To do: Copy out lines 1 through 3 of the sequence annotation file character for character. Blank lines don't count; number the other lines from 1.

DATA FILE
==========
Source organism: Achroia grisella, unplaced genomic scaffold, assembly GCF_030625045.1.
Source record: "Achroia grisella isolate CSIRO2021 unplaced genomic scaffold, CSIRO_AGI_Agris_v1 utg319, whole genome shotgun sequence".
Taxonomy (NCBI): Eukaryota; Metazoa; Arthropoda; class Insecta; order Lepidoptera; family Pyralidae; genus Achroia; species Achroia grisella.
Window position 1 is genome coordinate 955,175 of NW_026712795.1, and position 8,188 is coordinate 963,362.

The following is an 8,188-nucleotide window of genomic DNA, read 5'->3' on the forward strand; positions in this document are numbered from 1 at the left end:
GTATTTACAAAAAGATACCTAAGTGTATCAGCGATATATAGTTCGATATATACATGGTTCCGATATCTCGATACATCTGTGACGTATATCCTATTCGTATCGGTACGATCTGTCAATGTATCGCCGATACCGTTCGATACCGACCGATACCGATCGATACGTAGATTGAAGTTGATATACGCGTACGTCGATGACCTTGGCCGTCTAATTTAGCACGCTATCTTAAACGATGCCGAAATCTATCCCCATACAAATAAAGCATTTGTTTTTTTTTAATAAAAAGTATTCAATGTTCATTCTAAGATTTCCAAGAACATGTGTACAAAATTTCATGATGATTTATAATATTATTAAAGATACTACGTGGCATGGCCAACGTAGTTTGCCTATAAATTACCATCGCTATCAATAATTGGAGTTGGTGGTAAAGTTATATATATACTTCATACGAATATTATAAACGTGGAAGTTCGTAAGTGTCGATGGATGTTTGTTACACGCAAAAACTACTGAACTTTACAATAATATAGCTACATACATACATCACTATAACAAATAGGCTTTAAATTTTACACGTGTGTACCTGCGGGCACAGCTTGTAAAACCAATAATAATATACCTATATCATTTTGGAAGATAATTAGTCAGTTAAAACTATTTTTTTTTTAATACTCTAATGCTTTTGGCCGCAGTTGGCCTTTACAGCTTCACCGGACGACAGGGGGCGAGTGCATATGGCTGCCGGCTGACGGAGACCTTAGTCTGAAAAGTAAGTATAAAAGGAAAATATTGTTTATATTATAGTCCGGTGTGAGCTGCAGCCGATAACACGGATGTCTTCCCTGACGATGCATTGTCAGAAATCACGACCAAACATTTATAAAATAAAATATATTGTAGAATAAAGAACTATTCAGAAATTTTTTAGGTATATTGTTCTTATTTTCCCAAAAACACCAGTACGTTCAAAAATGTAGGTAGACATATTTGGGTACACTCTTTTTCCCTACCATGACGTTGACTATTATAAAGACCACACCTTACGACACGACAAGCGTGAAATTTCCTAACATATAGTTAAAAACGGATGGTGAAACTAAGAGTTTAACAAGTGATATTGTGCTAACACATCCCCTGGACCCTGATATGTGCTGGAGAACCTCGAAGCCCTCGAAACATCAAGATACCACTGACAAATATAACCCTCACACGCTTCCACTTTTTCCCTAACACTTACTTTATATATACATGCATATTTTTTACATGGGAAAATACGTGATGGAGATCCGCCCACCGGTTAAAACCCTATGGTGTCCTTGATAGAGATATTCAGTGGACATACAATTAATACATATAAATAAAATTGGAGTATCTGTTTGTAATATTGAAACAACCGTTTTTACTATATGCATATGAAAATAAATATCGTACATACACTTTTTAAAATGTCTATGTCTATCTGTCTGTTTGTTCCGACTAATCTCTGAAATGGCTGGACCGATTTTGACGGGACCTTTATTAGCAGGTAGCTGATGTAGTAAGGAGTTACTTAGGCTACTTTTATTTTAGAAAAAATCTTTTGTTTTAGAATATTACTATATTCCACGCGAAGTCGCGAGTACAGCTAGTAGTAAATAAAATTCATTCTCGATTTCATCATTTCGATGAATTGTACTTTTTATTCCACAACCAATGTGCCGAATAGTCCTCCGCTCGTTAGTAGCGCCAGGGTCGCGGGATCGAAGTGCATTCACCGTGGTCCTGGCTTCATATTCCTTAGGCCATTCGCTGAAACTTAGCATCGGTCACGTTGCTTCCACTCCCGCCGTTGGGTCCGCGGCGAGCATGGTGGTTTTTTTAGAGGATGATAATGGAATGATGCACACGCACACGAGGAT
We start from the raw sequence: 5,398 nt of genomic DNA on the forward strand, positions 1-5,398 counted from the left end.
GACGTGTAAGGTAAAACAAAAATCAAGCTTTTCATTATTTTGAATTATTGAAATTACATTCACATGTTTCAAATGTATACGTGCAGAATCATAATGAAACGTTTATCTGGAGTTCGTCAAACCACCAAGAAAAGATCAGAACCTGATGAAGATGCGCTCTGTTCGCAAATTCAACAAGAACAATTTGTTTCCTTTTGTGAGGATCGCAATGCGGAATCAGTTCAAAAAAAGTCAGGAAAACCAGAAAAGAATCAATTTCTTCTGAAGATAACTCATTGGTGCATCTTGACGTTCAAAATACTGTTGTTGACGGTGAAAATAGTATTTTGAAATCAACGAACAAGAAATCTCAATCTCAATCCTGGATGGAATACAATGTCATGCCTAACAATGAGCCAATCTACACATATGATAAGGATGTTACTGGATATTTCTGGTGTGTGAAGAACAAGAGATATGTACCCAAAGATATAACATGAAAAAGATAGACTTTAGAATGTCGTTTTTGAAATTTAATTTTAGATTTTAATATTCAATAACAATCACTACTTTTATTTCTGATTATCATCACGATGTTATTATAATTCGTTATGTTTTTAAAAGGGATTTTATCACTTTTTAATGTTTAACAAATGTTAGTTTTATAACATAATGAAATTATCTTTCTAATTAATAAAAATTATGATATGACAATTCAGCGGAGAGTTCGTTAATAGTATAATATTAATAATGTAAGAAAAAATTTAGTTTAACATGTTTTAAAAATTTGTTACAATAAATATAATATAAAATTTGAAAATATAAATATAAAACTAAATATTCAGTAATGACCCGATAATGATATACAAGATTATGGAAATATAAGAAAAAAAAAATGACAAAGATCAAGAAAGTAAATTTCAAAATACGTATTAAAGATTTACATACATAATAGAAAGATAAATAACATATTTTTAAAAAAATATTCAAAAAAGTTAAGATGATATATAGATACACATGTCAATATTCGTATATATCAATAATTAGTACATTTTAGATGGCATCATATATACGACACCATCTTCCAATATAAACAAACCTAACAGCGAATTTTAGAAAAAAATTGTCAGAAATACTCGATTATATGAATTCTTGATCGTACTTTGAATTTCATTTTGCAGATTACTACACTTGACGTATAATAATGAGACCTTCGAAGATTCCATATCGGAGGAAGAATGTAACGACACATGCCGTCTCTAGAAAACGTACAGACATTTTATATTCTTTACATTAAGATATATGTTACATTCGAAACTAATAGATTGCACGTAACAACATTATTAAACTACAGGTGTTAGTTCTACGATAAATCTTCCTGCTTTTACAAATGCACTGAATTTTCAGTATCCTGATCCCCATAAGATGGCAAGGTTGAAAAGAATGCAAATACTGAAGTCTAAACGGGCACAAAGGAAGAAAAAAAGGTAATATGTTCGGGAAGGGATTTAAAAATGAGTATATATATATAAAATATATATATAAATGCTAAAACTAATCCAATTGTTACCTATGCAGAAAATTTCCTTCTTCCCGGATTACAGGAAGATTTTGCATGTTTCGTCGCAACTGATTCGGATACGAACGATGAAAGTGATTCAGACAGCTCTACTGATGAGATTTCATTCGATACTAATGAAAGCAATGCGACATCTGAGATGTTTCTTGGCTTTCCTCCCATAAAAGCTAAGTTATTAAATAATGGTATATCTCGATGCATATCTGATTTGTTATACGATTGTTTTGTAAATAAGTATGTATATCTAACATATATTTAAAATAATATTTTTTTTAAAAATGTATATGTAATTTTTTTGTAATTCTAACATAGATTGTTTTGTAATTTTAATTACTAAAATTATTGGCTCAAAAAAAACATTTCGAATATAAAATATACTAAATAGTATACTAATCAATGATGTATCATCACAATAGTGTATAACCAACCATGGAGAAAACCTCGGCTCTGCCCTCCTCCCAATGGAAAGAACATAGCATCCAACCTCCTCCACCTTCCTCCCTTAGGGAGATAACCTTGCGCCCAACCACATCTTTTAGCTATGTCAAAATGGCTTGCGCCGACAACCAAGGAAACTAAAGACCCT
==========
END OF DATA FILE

Source organism: Achroia grisella, unplaced genomic scaffold, assembly GCF_030625045.1.
Source record: "Achroia grisella isolate CSIRO2021 unplaced genomic scaffold, CSIRO_AGI_Agris_v1 utg319, whole genome shotgun sequence".
Taxonomy (NCBI): Eukaryota; Metazoa; Arthropoda; class Insecta; order Lepidoptera; family Pyralidae; genus Achroia; species Achroia grisella.